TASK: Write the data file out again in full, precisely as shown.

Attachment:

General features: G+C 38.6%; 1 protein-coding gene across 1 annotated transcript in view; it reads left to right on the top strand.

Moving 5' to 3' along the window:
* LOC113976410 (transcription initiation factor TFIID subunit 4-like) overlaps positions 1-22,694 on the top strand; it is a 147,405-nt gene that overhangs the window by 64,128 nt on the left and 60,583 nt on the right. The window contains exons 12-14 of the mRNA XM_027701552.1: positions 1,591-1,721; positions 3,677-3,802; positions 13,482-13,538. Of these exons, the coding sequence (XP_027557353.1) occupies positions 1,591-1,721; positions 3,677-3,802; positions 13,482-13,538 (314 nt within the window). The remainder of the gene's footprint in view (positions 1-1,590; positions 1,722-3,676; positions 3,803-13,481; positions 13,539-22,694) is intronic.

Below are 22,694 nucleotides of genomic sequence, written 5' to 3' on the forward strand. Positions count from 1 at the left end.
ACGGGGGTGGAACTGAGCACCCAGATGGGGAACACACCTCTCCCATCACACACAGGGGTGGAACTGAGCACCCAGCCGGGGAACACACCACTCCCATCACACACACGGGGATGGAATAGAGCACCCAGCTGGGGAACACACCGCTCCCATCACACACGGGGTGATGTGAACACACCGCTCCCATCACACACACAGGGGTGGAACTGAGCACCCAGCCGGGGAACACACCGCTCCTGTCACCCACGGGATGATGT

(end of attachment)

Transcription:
General features: G+C 38.6%; 1 protein-coding gene across 1 annotated transcript in view; it reads left to right on the top strand.

Moving 5' to 3' along the window:
* LOC113976410 (transcription initiation factor TFIID subunit 4-like) overlaps positions 1-22,694 on the top strand; it is a 147,405-nt gene that overhangs the window by 64,128 nt on the left and 60,583 nt on the right. The window contains exons 12-14 of the mRNA XM_027701552.1: positions 1,591-1,721; positions 3,677-3,802; positions 13,482-13,538. Of these exons, the coding sequence (XP_027557353.1) occupies positions 1,591-1,721; positions 3,677-3,802; positions 13,482-13,538 (314 nt within the window). The remainder of the gene's footprint in view (positions 1-1,590; positions 1,722-3,676; positions 3,803-13,481; positions 13,539-22,694) is intronic.

Below are 22,694 nucleotides of genomic sequence, written 5' to 3' on the forward strand. Positions count from 1 at the left end.
ACGGGGGTGGAACTGAGCACCCAGATGGGGAACACACCTCTCCCATCACACACAGGGGTGGAACTGAGCACCCAGCCGGGGAACACACCACTCCCATCACACACACGGGGATGGAATAGAGCACCCAGCTGGGGAACACACCGCTCCCATCACACACGGGGTGATGTGAACACACCGCTCCCATCACACACACAGGGGTGGAACTGAGCACCCAGCCGGGGAACACACCGCTCCTGTCACCCACGGGATGATGT